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SUBMARINE EXPOSURE GUIDANCE LEVELS FOR SELECTED HYDROFLUOROCARBONS: HFC-236fa, HFC-23, and HFC-404a ing data from gas-uptake studies did not adequately describe the rapid disappearance of HFC-236fa from exposure chambers. Inhalation uptake of HFC-236fa by rats was biphasic with a rapid equilibration phase of up to 30 min followed by a slow linear uptake phase. The pattern of loss was inconsistent with either first-order or saturable metabolism. Experiments have revealed that HFC-236fa has low blood/tissue partition coefficients. Acute and subchronic inhalation studies in rats have shown HFC-236fa to be of low toxicity. The principal effects of HFC-236fa appear to be attenuation of alerting response, narcosis, and cardiac sensitization. There is some evidence suggesting accommodation to decrements in alerting response resulting from HFC-236fa exposure. Exposure-related alterations in some clinical chemistry measurements have been shown following acute and subchronic exposure of rats to high concentrations of HFC-236fa, but the changes are of questionable biological or toxicological relevance. Reductions in hepatic β-oxidation were observed in rats following 2-week discontinuous exposure to 50,000 ppm, but there were no histopathological correlates to confirm peroxisome proliferation. There was no evidence of peroxisome proliferation in rats following 90-day discontinuous exposure to HFC-236fa at concentrations as high as 50,000 ppm. Studies in dogs indicate that HFC-236fa might have the potential for cardiac sensitization at high exposure concentrations (i.e., ≥150,000 ppm). There have been no studies assessing the carcinogenic potential of HFC-236fa. NOAEL and LOAEL values for noncancer end points are summarized in Table 2-1. Results of developmental toxicity studies in rats and rabbits suggest that HFC-236fa at concentrations as high as 50,000 ppm is not a developmental toxicant. Signs of maternal toxicity were evident at concentrations of 20,000 and 50,000 ppm in rats but not in rabbits. Genotoxicity studies of HFC-236fa are negative. There are no currently available reproductive toxicity or carcinogenicity studies of HFC-236fa. EXPOSURE GUIDANCE LEVELS The Navy proposes to use the same exposure guidance levels for HFC-236fa that were set for chlorofluorocarbons CFC-12 and CFC-114 (1-hr EEGL of 2,000 ppm, 24-hr EEGL of 1,000 ppm, and 90-day CEGL of 100 ppm), but did not provide an adequate rationale for doing this. To evaluate the validity the Navy's proposed guidance levels, the subcommittee reviewed the available toxicity data on HFC-236fa to determine what levels would be ade-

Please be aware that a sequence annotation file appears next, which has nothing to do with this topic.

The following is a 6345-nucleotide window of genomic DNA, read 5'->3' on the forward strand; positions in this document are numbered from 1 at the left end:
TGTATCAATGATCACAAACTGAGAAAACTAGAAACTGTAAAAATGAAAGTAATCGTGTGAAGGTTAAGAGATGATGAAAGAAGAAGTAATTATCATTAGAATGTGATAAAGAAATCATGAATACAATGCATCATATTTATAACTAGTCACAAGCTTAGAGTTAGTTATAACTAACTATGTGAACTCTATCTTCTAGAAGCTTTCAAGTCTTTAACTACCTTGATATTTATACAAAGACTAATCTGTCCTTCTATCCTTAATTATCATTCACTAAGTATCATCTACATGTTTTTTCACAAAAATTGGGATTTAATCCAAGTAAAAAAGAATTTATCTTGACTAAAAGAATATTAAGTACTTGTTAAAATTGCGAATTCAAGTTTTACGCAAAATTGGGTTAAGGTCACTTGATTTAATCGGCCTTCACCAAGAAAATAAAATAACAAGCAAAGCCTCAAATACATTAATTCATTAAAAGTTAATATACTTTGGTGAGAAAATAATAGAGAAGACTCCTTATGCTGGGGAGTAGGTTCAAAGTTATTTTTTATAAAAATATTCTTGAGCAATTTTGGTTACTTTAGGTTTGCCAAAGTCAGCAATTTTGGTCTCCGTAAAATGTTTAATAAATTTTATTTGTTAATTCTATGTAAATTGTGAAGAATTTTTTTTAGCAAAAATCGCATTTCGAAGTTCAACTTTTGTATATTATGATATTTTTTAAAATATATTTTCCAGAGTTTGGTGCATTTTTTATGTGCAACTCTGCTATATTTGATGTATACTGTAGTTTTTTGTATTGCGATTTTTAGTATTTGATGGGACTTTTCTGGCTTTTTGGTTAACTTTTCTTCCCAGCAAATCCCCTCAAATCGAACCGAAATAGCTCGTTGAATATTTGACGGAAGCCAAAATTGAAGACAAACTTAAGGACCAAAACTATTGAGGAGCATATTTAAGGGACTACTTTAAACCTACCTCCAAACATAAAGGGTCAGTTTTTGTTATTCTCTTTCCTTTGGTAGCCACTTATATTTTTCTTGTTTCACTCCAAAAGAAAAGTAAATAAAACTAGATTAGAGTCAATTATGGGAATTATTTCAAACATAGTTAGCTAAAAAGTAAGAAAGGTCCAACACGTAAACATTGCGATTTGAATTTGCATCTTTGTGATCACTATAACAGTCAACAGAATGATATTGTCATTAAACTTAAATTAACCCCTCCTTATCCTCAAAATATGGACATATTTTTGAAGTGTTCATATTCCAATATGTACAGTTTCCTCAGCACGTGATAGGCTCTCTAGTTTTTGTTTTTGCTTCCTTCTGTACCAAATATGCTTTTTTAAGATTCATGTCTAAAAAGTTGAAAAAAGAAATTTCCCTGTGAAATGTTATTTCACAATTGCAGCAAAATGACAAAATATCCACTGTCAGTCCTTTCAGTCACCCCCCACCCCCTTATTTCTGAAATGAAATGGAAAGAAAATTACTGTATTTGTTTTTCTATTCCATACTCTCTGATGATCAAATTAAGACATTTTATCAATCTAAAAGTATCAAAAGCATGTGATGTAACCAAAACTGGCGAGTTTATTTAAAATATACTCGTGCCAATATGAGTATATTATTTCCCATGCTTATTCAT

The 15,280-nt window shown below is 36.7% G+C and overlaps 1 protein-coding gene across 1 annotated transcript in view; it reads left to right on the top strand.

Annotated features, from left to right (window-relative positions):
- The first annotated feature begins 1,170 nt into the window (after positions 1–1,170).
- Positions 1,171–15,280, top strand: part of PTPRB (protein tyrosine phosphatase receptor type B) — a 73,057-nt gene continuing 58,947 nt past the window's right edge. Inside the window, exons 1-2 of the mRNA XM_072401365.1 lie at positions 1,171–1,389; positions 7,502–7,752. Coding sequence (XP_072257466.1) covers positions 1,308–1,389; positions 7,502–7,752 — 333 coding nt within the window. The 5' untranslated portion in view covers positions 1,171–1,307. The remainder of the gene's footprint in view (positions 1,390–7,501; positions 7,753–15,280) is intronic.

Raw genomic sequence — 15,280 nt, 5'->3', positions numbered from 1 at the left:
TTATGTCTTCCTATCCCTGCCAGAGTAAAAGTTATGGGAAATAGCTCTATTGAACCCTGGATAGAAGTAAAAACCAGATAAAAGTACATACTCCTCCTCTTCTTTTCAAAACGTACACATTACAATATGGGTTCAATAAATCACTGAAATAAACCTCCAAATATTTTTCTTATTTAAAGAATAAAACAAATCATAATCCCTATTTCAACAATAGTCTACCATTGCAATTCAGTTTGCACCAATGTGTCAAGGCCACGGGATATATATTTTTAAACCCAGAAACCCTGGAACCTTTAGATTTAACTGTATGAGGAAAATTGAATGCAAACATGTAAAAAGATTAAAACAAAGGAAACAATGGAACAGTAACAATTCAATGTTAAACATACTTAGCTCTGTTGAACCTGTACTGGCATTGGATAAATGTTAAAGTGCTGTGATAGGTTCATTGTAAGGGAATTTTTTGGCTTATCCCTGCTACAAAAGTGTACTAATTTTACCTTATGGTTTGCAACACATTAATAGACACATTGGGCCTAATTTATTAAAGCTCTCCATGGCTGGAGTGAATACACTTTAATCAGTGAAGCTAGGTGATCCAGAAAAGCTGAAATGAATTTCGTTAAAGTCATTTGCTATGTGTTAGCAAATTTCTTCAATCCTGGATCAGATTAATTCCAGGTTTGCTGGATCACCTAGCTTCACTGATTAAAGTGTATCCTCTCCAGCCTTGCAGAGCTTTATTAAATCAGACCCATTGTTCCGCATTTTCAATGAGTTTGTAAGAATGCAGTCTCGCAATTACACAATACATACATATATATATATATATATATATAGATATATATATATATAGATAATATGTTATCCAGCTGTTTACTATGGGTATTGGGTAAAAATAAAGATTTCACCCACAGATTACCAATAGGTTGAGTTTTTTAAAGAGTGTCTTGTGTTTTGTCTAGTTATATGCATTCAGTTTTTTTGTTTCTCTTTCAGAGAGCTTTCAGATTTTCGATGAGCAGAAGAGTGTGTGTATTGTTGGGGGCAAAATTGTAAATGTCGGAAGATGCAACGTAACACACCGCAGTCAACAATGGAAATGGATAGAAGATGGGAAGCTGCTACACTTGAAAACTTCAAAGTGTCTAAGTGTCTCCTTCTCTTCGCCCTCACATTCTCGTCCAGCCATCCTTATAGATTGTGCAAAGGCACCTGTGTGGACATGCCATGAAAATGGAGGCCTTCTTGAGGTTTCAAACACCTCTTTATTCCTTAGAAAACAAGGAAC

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SUBMARINE EXPOSURE GUIDANCE LEVELS FOR SELECTED HYDROFLUOROCARBONS: HFC-236fa, HFC-23, and HFC-404a TABLE 2-1 Summary of Noncancer Toxicity Information for HFC-236fa Species Exposure Frequency and Duration End Point NOAEL, ppm LOAEL, ppm Reference Acute Toxicity           Dog 5 min Cardiac sensitization 100,000 150,000 HRC 1994 Rat 4 hr Narcosis ≥134,000 ≤189,000 Keller 1994 Rat 4 hr Narcosis ND 457,000 Ulrich 1996 Subchronic Toxicity           Rat 6 hr/d, 5 d No significant effect 50,000 ND Smith et al. 1997 Rat 6 hr/d, 5 d/wk for 2 wk Alerting response decrement 5,000 20,000 Valentine 1995 Rat 6 hr/d, 5 d/wk for 14 wk Alerting response decrement 20,000 50,000a Valentine 1996 Rat 6 hr/d, gestation Developmental toxicity 50,000 ND Munley 1995   d 7-16 Maternal toxicity 5,000 20,000b   Rabbit 6 hr/d, gestation Developmental toxicity 50,000 ND Munley 1996   d 7-19 Maternal toxicity 50,000 ND   aAccommodation to alerting-response decrement occurred by day 18; exposure-related clinical-chemistry changes were also observed but were not considered to be biologically or toxicologically relevant. bDecreased body-weight gain in dams over first 2 days of exposure; diminished alerting response during exposure. Abbreviation: ND, not determined.